PITX2 Isoform Transcriptional Activities larly, thus, the N terminus must interact with tissue- and/or cell-specific factors to regulate their activities. Our data indicate that this occurs because we observed transcriptional activation differences in several cell lines. To address the functional properties of the different N termini we have cotransfected each N-terminal-specific peptide with the PITX2 isoforms (data not shown). Our rationale was that if the N termini were binding specific factors then expression of the N-terminal peptides would sequester cellular factors by binding them and thus allow for differential regulation by the wild-type isoforms. Interestingly, when we co-transfected the PITX2A isoform with the PITX2A and PITX2B N-terminal peptides, we observed a 2-fold increase in PITX2A transcriptional activity.2 These data suggest that the N termini of the PITX2 isoforms may be binding factors, which regulate their activities. However, co-transfection of the 2C N-terminal peptide had no effect on PITX2A activity. We did not present these results in this report because they are difficult to interpret. However, they do provide clues that the N terminus of each PITX2 isoform may bind cell-specific factors that regulate their activities. Functions of PITX2D—Our transfection data clearly demonstrate that isoform PITX2D has the ability to act as a transcriptional suppressor. We demonstrated that PITX2D inhibits PITX2A and 2C activation of the Dlx2 promoter. Furthermore, this inhibition occurs in CHO, HeLa, and LS-8 cells, demonstrating that it was not cell-specific. We also observe this inhibitory effect with the PLOD1 and Prolactin promoters.2 PITX2D has a truncated homeodomain, which is derived from the use of a cryptic 3⬘-splice site. This isoform appears to be produced as a result of aberrant splicing in humans. We isolated this isoform from a human craniofacial library, and the specific tissue or organ distribution of this isoform has not yet been determined. However, we have repeatedly seen this isoform in human craniofacial libraries, and we speculate that it may have important functions in regulating PITX2 transcriptional activity in humans. PITX2D does not bind DNA, and we have shown that it does not inhibit the expression of PITX2 isoforms in the transfected cell lines. However, it does physically interact with the major PITX2 isoform proteins, which appear to be the mechanism by which it inhibits the activity of the other isoforms. Interestingly, this isoform acts in a very similar manner to that of our previously reported PITX2 Cterminal 39-amino acid peptide, which acts to inhibit PITX2A transcriptional activity in transfected cells (35). In that report we demonstrated that the PITX2 C39 peptide bound to PITX2 to inhibit its transcriptional activity and, similarly, in this report we demonstrate that PITX2D also binds PITX2A and PITX2C isoforms. The mechanism of this suppressive effect is currently unknown, and we are investigating its action. But, interestingly, we and others (25, 29, 35) have reported the existence of a transactivation domain in the C terminus of PITX2. Thus, if the PITX2D protein forms a heterodimer with the other isoforms, it should be able to activate the promoters in our transfection assays because it contains the C-terminal transactivation domain. Because mixing PITX2D with each PITX2 isoform does not inhibit their DNA binding activity (data not shown), then suppression of PITX2A and PITX2C transcriptional activity is not caused by a loss of DNA binding activity. One explanation for the suppressive effect would involve PITX2D-binding cellular factors required for PITX2 activity. We and others (35, 40) have shown that the C-terminal region of PITX2 is important for protein-protein interaction and that it binds cellular factors. Thus, PITX2D may act to suppress the activity of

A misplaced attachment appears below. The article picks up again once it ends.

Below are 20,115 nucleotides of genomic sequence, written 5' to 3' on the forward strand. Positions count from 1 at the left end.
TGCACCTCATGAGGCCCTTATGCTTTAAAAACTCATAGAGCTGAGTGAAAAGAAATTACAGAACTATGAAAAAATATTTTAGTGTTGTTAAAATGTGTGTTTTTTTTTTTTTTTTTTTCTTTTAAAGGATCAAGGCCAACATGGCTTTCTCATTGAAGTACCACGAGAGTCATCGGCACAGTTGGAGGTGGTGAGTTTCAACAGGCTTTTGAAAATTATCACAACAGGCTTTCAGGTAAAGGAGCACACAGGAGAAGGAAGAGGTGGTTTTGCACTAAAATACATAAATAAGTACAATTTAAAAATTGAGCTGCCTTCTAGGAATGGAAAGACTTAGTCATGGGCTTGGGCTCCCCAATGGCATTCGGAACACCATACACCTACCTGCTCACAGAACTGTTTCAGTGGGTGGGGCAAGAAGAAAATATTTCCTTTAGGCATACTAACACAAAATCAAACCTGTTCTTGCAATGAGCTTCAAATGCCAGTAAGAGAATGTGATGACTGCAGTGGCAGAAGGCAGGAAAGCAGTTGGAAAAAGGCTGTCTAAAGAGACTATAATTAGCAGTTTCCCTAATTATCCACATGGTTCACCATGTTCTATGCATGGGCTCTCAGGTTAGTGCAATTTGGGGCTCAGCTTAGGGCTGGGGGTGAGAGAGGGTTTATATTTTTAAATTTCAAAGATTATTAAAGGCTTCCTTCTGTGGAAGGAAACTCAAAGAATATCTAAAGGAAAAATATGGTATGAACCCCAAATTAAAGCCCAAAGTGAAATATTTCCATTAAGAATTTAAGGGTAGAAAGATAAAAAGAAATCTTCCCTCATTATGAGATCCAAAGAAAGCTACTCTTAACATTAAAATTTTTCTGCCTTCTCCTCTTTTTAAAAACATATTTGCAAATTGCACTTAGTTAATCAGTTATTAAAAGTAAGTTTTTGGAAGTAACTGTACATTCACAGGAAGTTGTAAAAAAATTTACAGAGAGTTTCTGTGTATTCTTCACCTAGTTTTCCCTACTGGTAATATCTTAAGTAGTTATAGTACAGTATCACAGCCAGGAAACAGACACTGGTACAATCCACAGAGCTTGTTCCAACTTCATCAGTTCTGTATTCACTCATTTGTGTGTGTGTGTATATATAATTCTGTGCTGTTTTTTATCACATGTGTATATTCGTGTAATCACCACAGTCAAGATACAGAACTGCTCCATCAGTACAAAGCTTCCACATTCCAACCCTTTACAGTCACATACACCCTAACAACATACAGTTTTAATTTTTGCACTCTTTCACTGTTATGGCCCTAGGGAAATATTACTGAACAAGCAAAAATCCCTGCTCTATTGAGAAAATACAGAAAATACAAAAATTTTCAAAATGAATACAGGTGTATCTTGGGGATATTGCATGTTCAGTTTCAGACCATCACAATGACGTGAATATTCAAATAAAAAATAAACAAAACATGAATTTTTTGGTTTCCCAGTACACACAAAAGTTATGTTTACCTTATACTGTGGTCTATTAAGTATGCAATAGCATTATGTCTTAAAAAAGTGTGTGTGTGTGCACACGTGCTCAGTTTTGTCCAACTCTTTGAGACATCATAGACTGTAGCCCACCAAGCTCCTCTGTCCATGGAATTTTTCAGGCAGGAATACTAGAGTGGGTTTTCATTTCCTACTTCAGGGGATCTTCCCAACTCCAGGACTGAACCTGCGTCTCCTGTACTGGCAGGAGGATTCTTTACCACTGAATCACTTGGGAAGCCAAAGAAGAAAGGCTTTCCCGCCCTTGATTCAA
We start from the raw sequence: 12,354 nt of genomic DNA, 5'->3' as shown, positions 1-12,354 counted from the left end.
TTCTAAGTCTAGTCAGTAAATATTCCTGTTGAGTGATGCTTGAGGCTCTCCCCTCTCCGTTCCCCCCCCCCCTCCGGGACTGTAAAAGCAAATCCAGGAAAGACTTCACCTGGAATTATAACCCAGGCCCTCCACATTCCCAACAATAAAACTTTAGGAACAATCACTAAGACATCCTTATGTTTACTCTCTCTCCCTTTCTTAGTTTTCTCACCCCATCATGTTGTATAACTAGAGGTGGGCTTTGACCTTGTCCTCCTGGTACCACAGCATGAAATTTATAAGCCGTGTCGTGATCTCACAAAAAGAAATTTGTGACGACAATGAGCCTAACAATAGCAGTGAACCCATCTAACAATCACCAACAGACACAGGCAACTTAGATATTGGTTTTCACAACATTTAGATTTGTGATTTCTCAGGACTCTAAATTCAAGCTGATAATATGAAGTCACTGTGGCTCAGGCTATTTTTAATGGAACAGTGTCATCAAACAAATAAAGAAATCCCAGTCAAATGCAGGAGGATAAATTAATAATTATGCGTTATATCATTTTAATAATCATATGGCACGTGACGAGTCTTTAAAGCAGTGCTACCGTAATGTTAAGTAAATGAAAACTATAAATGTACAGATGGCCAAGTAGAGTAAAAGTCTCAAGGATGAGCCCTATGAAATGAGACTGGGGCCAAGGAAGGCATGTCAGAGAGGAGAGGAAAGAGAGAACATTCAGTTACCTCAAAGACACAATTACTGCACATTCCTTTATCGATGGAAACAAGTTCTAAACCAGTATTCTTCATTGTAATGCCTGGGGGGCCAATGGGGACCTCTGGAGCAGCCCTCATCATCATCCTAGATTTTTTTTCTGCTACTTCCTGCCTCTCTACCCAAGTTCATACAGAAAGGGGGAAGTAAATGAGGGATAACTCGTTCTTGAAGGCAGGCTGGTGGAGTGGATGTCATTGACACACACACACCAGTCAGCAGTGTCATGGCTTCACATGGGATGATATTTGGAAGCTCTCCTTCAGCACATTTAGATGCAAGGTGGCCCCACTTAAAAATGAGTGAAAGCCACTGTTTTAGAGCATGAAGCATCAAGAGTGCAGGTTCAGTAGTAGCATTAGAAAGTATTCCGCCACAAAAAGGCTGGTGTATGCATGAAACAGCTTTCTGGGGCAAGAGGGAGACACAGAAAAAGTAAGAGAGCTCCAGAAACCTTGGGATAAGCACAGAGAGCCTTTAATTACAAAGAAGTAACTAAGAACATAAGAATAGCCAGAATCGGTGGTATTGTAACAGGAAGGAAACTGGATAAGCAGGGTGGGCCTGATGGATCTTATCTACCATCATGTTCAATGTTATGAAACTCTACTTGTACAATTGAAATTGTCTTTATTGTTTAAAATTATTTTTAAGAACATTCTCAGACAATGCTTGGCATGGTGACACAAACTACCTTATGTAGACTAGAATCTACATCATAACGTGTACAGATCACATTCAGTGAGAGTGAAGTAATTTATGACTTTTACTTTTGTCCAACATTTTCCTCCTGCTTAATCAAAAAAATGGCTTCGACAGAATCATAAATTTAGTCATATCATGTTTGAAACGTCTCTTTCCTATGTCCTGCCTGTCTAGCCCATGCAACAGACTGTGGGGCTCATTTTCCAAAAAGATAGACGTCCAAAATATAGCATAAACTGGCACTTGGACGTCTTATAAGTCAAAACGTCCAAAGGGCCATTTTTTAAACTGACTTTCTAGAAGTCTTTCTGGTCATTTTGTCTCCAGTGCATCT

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the other PITX2 isoforms by “soaking up” factors that normally bind to PITX2. We have titrated PITX2D DNA concentrations in our transfection experiments and have not observe a corresponding decrease in PITX2 activation upon increased PITX2D DNA concentrations.2 Thus, it appears unlikely that PITX2D binds a factor essential for PITX2 activity. We are currently investigating the mechanism of this novel PITX2 isoform. Developmentally, it does provide an interesting mechanism for the regulation and fine-tuning of PITX2 transcriptional activity, which appears to be required for the normal morphogenesis of several organs. In summary, our studies provide evidence that PITX2 isoforms differentially activate genes involved in development. We provide a molecular basis for organ/tissue development by PITX2 isoforms, where the expression of PITX2 isoforms can greatly influence gene expression. Furthermore, we provide evidence for the regulation of PITX2 isoform transcriptional activity in a cell-dependent manner. Lastly, we demonstrate a new mechanism for the regulation of PITX2 transcriptional activation through the action of a novel PITX2 isoform. Acknowledgments—We thank John Hall and Crystal (Zoe) Hansen for excellent technical assistance and Drs. Jeffrey C. Murray and Andrew F. Russo (University of Iowa) for reagents and helpful discussions. We also thank Drs. Paul Sharpe and Bethan Thomas (King’s College, University of London) for the Dlx2 promoter plasmid. REFERENCES 1. Dubnau, J., and Struhl, G. (1996) Nature 379, 694 – 699 2. Lamonerie, T., Tremblay, J. J., Lanctot, C., Therrien, M., Gauthier, Y., and Drouin, J. (1996) Genes Dev. 10, 1284 –1295 3. Amendt, B. A., Sutherland, L. B., Semina, E., and Russo, A. F. (1998) J. Biol. Chem. 273, 20066 –20072 4. Semina, E. V., Reiter, R., Leysens, N. J., Alward, L. M., Small, K. W., Datson, N. A., Siegel-Bartelt, J., Bierke-Nelson, D., Bitoun, P., Zabel, B. U., Carey, J. C., and Murray, J. C. (1996) Nat. Genet. 14, 392–399 5. Amendt, B. A., and Semina, E. V., and Alward, W. L. M. (2000) Cell. Mol. Life Sci. 57, 1652–1666 6. Gage, P. J., and Camper, S. A. (1997) Hum. Mol. Genet. 6, 457– 464 7. Mucchielli, M., Martinez, S., Pattyn, A., Goridis, C., and Brunet, J. (1996) Mol. Cell. Neurosci. 8, 258 –271 8. Kitamura, K., Miura, H., Yanazawa, M., Miyashita, T., and Kato, K. (1997) Mech. Dev. 67, 83–96 9. Arakawa, H., Nakamura, T., Zhadanov, A. B., Fidanza, V., Yano, T., Bullrich, F., Shimizu, M., Blechman, J., Mazo, A., Canaani, E., and Croce, C. M. (1998) Proc. Natl. Acad. Sci. 95, 4573– 4578 10. Campione, M., Steinbeisser, H., Schweickert, A., Deissler, K., van Bebber, F., Lowe, L. A., Nowotschin, S., Viebahn, C., Haffter, P., and Kuehn, M. R., Blum, M. (1999) Dev. 126, 1225–1234 11. Yoshioka, H., Meno, C., Koshiba, K., Sugihara, M., Itoh, H., Ishimaru, Y., Inoue, T., Ohuchi, H., Semina, E. V., Murray, J. C., Hamada, H., and Noji, S. (1998) Cell 94, 299 –305 12. Semina, E. V., Reiter, R. S., and Murray, J. C. (1997) Hum. Mol. Genet. 6, 2109 –2116 13. Logan, M., Pagan-Westphal, S. M., Smith, D. M., Paganessi, L., and Tabin, C. J. (1998) Cell 94, 307–317 14. Piedra, M. E., Icardo, J. M., Albajar, M., Rodriguez-Rey, J. C., and Ros, M. A. (1998) Cell 94, 319 –324 15. Ryan, A. K., Blumberg, B., Rodriguez-Esteban, C., Yonei-Tamura, S., Tamura, K., Tsukui, T., de la Pena, J., Sabbagh, W., Greenwald, J., Choe, S., Norris, D. P., Robertson, E. J., Evans, R. M., Rosenfeld, M. G., and Belmonte, J. C. I. (1998) Nature 394, 545–551 16. St. Amand, T. R., Ra, J., Zhang, Y., Hu, Y., Baber, S. I., Qiu, M., and Chen, Y. P. (1998) Biochem. Biophys. Res. Commun. 247, 100 –105 17. Gage, P. J., Suh, H., and Camper, S. A. (1999) Development 126, 4643– 4651 18. Lu, M., Pressman, C., Dyer, R., Johnson, R. L., and Martin, J. F. (1999) Nature 401, 276 –278 19. Lin, C. R., Kioussi, C., O’Connell, S., Briata, P., Szeto, D., Liu, F., IzpisuaBelmonte, J. C., and Rosenfeld, M. G. (1999) Nature 401, 279 –282 20. Flomen, R. H., Gorman, P. A., Vatcheva, R., Groet, J., Barisic, I., Ligutic, I., Sheer, D., and Nizetic, D. (1997) J. Med. Genet. 34, 191–195 21. Gage, P. J., Suh, H., and Camper, S. A. (1999) Dev. Biol. 210, 234 22. Kitamura, K., Miura, H., Miyagawa-Tomita, S., Yanazawa, M., Katoh-Fukui, Y., Suzuki, R., Ohuchi, H., Suehiro, A., Motegi, Y., Nakahara, Y., Kondo, S., and Yokoyama, M. (1999) Development 126, 5749 –5758 23. Essner, J. J., Branford, W. W., Zhang, J., and Yost, H. J. (2000) Development 127, 1081–1093 24. Liu, C., Liu, W., Lu, M., Brown, N. A., and Martin, J. F. (2001) Dev. 128, 2039 –2048 25. Yu, X., St. Amand, T. R., Wang, S., Li, G., Zhang, Y., Hu, Y., Nguyen, L., Qiu, M., and Chen, Y. (2001) Development 128, 1005–1013 26. Schweickert, A., Campione, M., Steinbeisser, H., and Blum, M. (2000) Mech. Dev. 90, 41–51 27. Mucchielli, M.-L., Mitsiadis, T. A., Raffo, S., Brunet, J.-F., Proust, J.-P., and